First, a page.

Author William Trevor, writer of elegance, dies at 88
The Irish president has led tributes to renowned novelist William Trevor, who has died aged 88.
Michael D Higgins described the playwright and short story specialist as a "writer of elegance".
The three time winner of the Whitbread Prize for fiction and multiple Booker Prize nominee was from Mitchelstown, Co Cork.
His first novel, A Standard Of Behaviour, was published in 1958 while he penned his last, Love And Summer, 50 years later.
In between he earned a reputation as a prolific writer, penning more than 30 works.
Trevor, who lived in Devon for many years, was awarded an honorary knighthood in 2002.
Although a novelist and accomplished playwright, it was as a short story writer that he built an unrivalled reputation.
He described himself as "a short-story writer who happens to write novels, not the other way around".
According to Graham Greene, his collection Angels at the Ritz, was "one of the best collections, if not the best since James Joyce's Dubliners".
"It is with great sadness that I have learned of the death of William Trevor, the distinguished novelist, playwright, sculptor and former teacher," said President Higgins.
"The work of William Trevor was widely regarded by his peers and critics as being among the finest literary works produced in Ireland.
"He was a writer of elegance, with words and themes."
Sending his condolences, Mr Higgins said the writer's loss would be felt most keenly by his wife Jane and sons Patrick and Dominic.
He added: "But his death is also an immense loss to all readers who value the power of evocative words and the beauty of a story well told."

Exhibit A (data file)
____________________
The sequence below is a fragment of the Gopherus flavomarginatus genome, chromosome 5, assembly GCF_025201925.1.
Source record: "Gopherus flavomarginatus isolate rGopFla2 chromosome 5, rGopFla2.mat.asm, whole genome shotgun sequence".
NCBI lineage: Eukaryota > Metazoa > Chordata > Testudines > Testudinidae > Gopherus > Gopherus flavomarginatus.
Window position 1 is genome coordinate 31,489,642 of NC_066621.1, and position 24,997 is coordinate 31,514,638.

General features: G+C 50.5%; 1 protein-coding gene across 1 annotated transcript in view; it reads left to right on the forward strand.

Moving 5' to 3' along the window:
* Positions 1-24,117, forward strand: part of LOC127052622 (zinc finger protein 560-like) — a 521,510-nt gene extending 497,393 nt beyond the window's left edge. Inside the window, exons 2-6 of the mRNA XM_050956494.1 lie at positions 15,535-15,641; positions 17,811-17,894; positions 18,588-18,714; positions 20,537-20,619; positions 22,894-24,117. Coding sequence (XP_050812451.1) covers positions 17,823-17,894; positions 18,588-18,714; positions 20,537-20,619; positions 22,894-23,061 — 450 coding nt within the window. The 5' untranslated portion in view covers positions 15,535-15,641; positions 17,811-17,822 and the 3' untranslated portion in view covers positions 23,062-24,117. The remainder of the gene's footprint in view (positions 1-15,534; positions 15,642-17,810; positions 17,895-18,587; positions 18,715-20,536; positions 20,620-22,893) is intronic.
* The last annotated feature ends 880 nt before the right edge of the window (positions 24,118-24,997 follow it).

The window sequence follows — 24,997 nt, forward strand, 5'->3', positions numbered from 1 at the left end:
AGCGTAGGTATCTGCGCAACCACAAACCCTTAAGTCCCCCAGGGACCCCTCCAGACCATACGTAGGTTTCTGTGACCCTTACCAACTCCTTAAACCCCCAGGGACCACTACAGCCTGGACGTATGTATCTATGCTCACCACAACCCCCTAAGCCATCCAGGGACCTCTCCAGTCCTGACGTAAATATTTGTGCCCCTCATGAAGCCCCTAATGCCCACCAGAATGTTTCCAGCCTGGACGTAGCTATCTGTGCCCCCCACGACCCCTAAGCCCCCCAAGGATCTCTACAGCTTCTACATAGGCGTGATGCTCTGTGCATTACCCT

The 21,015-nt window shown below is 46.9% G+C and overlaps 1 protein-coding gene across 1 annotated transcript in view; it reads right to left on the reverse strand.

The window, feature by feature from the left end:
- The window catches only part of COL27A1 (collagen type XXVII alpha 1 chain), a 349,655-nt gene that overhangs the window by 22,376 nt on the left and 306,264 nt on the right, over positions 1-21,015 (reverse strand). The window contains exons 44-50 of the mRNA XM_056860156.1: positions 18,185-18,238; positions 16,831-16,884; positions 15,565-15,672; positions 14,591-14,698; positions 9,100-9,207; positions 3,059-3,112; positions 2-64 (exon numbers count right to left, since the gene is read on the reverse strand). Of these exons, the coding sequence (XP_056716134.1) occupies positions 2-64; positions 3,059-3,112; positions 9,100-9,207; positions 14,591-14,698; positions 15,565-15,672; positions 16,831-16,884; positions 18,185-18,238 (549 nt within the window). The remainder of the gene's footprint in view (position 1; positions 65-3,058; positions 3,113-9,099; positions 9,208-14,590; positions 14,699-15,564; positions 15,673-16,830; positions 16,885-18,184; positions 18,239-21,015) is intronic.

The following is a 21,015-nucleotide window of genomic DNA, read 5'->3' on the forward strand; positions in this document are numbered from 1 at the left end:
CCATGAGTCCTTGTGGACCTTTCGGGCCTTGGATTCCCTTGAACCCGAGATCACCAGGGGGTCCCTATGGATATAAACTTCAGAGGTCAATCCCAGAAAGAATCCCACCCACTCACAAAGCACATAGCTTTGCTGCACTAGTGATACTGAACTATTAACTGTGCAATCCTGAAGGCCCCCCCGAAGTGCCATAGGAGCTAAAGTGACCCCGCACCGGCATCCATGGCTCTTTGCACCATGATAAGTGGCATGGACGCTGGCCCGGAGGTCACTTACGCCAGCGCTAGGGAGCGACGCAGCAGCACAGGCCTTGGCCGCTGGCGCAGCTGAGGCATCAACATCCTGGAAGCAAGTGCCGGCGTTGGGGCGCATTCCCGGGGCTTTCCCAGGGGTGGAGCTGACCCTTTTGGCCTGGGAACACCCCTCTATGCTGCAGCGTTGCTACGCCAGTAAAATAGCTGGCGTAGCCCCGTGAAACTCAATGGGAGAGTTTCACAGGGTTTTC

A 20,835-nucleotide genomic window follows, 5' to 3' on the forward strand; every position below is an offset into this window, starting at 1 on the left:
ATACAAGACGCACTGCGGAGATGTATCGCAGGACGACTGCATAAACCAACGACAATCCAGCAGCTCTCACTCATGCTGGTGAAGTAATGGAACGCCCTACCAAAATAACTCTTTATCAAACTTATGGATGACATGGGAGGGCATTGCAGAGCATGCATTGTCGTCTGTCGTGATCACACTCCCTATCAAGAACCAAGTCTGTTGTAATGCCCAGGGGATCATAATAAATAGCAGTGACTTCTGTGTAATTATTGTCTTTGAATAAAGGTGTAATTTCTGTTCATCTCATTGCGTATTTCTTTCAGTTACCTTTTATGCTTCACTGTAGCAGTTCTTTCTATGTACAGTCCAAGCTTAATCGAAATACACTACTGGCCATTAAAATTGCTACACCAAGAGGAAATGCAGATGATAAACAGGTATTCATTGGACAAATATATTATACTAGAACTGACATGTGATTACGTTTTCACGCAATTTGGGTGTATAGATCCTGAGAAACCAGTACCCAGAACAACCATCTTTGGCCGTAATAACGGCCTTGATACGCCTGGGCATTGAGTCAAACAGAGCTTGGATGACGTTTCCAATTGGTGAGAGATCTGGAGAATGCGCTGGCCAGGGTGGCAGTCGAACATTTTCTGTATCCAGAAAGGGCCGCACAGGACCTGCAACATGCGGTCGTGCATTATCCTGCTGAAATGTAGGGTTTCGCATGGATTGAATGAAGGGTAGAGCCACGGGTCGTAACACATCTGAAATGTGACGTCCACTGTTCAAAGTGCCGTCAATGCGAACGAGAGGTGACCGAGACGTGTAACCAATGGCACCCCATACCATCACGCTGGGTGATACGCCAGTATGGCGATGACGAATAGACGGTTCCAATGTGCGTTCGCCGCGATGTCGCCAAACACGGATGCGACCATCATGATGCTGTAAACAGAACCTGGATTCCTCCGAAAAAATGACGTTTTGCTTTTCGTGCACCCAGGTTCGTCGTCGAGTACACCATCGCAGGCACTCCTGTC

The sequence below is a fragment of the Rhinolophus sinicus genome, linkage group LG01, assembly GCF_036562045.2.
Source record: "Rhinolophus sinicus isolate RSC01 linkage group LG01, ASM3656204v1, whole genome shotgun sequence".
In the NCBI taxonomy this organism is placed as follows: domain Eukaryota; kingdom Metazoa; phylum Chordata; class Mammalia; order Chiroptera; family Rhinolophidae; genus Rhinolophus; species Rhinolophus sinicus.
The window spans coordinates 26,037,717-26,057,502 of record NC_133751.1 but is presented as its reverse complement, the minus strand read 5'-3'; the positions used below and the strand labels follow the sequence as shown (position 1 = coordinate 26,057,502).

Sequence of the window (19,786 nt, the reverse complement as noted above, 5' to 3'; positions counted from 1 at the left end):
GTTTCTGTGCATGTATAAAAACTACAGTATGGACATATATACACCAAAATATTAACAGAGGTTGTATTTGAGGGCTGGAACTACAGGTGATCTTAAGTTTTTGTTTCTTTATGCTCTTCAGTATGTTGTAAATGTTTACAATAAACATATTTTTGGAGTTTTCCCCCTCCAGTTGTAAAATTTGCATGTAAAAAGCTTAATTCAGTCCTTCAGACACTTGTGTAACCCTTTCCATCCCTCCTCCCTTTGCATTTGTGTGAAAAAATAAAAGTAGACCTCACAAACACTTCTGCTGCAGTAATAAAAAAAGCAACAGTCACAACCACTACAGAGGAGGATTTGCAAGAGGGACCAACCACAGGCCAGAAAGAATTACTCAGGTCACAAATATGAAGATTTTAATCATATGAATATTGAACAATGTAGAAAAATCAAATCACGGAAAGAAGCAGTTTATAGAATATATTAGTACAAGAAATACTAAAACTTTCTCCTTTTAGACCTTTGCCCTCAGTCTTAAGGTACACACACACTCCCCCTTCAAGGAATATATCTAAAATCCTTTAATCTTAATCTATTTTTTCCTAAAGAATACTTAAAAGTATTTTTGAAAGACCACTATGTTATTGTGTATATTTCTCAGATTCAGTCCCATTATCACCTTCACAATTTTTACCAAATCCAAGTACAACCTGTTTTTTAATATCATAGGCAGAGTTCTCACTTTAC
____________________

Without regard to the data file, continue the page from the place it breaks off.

Trevor's 1992 Collected Stories ran to 1,250 pages, a 2010 updated edition was 600 pages longer, while subsequent stories ran in the New Yorker until the infirmities of old age ended his prodigious output.
Born as William Trevor Cox, he came relatively late to fiction, having first tried to make a living as a sculptor and then working as a copywriter at a London advertising agency.
Disliking this job, the modest Protestant began to write fiction, and the modest success of his award-winning novel, The Old Boys, in 1964 encouraged him to risk becoming a full-time writer.
His talent was obvious from the outset and the 1967 story collection, The Day We Got Drunk on Cake, immediately confirmed him as a master of the short form - the gleefully heartless title story drawing on his ad agency experiences.
Although voluntarily exiled, mainly in rural Devon with his wife Jane, he soon began writing about his native Ireland, in such classic stories as The Ballroom of Romance, An Evening with John Joe Dempsey, The Grass Widows and Teresa's Wedding.
As he grew older he tended more to the wry and elegiac, especially when evoking the disappearing communities of a changing, increasingly urbanised Ireland.
In 2015, Trevor was elected Saoi of Aosdána, an honour previously bestowed on writers such as Samuel Beckett and Seamus Heaney.
Chair of the Irish Arts Council, Sheila Pratschke, said: "William Trevor was a writer of extraordinary gifts. A novelist, playwright and, perhaps most famously, a short story writer, Trevor was a true master of his craft, and has profoundly influenced a generation of writers, in Ireland and abroad. He was a writer of sensitivity, grace and insight, and leaves behind a deep legacy of work."